Ayla Gavins on The Power of Their Ideas: Lessons for America from a Small School in Harlem
In 1996 I got a phone call from a friend that was a student of Deborah Meier’s at Harvard University. She told me about a new school Deborah was opening in Boston that sounded perfect for me as a teacher. At that time I’d never heard of Deborah or progressive education. I called Deborah at her home to introduce myself. Before I knew it she was observing in my classroom. Then she broke the hard news to me that I wasn’t right for the teaching position. I asked myself, Who is this woman? What was she looking for? And what do I have to learn from this experience?
That’s when I read The Power of Their Ideas. The book changed my life and set me on a course to better understand myself, to see what a school could look and feel like if the intellect and curiosity of students and teachers were respected, fostered and protected. I was taken by her descriptions of student work. I had never seen or experienced such respect for the natural development of children and teacher voices. Her description of Central Park East read like a dream, but it was real. After reading the book, I would never be the same thinker or educator again.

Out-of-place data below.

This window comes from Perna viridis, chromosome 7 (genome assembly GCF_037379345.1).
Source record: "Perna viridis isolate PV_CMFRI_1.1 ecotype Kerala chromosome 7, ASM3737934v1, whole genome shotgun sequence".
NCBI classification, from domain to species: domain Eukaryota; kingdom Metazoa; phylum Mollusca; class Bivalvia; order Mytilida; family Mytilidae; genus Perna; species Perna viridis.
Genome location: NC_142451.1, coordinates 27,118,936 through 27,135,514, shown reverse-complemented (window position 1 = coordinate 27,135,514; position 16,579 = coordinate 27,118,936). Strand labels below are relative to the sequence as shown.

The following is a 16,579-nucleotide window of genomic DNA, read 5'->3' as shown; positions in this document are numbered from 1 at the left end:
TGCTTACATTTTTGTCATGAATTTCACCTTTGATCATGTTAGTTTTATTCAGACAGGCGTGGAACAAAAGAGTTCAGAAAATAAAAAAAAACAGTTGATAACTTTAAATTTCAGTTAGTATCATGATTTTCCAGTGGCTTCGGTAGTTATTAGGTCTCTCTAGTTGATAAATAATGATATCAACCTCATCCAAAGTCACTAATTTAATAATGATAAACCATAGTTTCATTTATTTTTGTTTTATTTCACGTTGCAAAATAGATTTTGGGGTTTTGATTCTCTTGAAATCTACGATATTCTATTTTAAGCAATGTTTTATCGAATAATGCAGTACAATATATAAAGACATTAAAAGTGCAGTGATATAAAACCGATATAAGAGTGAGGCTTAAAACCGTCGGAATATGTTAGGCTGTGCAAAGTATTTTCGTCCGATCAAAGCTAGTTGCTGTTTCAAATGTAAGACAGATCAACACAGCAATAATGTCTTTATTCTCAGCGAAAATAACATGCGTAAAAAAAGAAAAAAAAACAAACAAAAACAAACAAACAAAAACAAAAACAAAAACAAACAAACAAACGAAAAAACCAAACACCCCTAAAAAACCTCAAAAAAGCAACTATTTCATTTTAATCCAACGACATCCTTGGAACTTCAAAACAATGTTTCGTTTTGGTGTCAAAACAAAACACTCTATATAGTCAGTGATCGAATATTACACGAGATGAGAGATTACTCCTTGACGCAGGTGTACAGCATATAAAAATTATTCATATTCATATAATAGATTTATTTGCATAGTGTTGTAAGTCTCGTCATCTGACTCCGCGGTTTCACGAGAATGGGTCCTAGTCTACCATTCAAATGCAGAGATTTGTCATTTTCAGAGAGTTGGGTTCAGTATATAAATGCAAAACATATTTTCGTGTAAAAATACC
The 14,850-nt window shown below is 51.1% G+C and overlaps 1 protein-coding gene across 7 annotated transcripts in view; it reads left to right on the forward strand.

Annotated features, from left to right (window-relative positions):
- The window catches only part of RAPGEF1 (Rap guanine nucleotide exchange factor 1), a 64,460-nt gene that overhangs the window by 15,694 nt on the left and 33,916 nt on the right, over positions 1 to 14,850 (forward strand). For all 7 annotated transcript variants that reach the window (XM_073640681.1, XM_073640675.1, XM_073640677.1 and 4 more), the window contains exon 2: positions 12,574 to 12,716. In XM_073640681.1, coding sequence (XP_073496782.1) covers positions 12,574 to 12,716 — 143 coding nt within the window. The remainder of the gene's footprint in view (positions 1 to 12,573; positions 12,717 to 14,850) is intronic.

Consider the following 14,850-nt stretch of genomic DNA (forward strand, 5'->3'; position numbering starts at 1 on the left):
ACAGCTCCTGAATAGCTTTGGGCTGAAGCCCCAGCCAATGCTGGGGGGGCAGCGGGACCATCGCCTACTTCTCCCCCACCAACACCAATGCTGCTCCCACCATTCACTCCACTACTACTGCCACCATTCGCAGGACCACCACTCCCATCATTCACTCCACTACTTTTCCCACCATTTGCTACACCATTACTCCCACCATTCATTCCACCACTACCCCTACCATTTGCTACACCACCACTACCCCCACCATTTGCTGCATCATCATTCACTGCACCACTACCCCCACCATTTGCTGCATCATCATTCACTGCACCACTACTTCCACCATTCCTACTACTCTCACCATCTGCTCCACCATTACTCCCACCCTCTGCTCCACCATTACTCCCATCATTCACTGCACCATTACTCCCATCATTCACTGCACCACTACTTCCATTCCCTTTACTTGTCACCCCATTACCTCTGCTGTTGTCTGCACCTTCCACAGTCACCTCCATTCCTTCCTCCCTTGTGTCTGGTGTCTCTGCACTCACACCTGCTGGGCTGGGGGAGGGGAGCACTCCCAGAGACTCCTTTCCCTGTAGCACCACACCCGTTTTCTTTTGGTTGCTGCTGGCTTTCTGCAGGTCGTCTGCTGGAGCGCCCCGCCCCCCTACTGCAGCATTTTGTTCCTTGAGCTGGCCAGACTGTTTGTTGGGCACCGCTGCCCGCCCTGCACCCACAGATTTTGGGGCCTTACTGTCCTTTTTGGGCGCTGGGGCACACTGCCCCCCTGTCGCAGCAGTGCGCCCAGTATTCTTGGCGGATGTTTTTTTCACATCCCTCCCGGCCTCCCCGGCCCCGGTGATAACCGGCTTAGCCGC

I love this particular passage:
Maybe mutual respect is what we’re all looking for – which means feeling sure the other person acknowledges us, sees us for who we are—as their equal value and importance. When there’s enough respect, perhaps we’re able to give up tight control over our youngsters, and give them more space to make their own decisions, including their own mistakes. What strikes me forcefully is how much adults and kids long for the same things.
Ayla Gavins is the principal of the Mission Hill School, a K-8 public school in Boston’s Mission Hill district. She was one of the staff members selected for Mission Hill School and became its principal in 2006, succeeding founding principal Deborah Meier. Originally from a small town near the Pittsburgh area, Ayla began her education career in the Wayland (MA) Public Schools system, moving on to teach in Newton and then in Boston.
|In The Power of Their Ideas: Lessons for America from a Small School in Harlem, published in 1995, MacArthur Prize Fellow Deborah Meier shares the story of Central Park East (CPE), a small group of public elementary and high schools in East Harlem that Meier founded. Meier describes the CPE origin stories, starting from the first elementary school’s opening in 1974, through Meier’s fateful encounter with Ted Sizer and the Coalition of Essential Schools, of which she became a founder and ongoing leader, and continuing–in the book’s updated edition–through the early 2000s. The Power of Their Ideas is perhaps the best example of what it takes to start, work at, and sustain fiercely democratic, staff-run, student-centered, family-oriented schools. Meier weaves journal entries, excerpts from school newsletters, and other artifacts into her narrative as she argues powerfully for respect, reinvention, trust, and persistence.|